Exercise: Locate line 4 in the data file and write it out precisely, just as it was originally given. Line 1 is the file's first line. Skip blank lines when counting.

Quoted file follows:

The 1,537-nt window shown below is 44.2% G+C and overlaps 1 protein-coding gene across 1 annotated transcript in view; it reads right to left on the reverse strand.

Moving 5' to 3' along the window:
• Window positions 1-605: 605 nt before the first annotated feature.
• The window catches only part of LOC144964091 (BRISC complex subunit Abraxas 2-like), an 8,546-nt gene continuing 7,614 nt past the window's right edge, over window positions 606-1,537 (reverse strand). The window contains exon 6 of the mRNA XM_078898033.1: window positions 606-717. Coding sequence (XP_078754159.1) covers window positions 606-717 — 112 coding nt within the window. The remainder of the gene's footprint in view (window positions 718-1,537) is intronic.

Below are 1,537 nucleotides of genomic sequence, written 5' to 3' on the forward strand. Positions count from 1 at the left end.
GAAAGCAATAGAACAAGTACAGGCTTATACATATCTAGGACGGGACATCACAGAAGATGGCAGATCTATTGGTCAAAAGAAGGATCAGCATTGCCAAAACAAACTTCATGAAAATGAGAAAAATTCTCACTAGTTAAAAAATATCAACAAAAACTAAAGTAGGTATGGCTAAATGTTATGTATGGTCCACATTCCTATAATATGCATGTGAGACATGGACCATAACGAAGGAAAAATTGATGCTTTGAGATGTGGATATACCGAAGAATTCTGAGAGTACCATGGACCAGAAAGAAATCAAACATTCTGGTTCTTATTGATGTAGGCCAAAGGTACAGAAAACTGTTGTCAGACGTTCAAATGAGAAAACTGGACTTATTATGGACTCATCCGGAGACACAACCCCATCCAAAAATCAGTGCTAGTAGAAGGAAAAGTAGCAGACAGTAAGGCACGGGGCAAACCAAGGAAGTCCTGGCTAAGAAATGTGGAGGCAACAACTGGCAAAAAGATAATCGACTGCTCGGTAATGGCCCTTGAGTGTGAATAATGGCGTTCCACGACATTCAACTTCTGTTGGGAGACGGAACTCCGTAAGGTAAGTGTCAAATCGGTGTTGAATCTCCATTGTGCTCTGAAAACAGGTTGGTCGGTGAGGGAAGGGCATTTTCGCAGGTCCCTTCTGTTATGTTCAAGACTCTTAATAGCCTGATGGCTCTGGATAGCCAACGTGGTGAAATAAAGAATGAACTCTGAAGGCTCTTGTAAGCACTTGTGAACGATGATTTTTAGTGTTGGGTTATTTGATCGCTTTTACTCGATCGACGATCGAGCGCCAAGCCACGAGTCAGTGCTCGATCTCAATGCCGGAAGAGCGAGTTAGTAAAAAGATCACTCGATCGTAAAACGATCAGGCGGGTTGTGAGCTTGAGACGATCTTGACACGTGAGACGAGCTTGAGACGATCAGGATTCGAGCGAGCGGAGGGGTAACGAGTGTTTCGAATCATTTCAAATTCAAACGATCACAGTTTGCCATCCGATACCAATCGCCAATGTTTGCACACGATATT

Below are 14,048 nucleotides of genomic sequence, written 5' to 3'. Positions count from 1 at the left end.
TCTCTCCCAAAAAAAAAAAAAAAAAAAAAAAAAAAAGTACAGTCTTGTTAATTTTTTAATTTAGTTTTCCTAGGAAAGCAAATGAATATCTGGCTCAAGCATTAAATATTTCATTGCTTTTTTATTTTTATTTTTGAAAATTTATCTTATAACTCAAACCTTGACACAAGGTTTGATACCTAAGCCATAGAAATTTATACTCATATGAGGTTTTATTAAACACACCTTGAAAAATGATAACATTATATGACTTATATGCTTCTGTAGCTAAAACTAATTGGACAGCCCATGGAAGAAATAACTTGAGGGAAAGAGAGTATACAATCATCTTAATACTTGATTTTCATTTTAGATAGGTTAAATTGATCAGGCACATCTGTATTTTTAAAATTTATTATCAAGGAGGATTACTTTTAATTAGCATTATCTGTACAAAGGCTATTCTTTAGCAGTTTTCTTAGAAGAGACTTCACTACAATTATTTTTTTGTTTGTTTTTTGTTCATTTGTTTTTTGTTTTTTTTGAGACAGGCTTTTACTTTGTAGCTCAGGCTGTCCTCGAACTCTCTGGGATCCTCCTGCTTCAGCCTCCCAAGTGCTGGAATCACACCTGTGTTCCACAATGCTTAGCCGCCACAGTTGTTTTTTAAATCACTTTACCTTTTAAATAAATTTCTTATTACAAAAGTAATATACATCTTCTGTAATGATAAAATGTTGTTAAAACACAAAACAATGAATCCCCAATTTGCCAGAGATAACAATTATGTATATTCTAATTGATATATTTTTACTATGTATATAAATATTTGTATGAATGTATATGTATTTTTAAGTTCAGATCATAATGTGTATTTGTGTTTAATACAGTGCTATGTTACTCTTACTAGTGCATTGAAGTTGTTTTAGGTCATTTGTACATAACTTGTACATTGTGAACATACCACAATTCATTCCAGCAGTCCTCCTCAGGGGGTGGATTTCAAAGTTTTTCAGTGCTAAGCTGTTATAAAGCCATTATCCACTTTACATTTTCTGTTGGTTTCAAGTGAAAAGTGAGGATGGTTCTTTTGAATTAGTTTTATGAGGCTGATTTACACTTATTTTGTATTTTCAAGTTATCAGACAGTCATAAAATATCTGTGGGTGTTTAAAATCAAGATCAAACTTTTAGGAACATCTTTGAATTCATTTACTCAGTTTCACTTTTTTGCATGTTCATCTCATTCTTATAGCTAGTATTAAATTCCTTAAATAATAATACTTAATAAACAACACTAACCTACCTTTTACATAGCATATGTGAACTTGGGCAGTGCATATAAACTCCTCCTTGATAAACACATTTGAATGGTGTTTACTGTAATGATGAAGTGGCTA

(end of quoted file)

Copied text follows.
• The window catches only part of LOC144964091 (BRISC complex subunit Abraxas 2-like), an 8,546-nt gene continuing 7,614 nt past the window's right edge, over window positions 606-1,537 (reverse strand). The window contains exon 6 of the mRNA XM_078898033.1: window positions 606-717. Coding sequence (XP_078754159.1) covers window positions 606-717 — 112 coding nt within the window. The remainder of the gene's footprint in view (window positions 718-1,537) is intronic.